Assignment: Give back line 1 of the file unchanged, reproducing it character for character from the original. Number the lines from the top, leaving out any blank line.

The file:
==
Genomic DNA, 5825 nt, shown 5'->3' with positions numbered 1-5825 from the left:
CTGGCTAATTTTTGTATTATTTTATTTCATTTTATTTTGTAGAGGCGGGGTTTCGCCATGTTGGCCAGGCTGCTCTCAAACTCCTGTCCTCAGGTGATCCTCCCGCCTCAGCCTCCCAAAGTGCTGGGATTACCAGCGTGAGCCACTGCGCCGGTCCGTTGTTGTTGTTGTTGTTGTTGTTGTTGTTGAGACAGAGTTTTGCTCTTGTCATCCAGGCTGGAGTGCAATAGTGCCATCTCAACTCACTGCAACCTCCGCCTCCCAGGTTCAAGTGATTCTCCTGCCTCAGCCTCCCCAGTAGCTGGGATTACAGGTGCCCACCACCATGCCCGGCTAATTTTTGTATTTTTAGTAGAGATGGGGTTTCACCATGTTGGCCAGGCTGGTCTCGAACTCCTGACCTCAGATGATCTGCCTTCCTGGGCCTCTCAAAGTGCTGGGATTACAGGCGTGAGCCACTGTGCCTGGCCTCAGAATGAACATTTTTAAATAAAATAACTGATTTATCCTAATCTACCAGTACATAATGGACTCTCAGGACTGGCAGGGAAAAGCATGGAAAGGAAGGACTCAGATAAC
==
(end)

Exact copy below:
Genomic DNA, 5825 nt, shown 5'->3' with positions numbered 1-5825 from the left: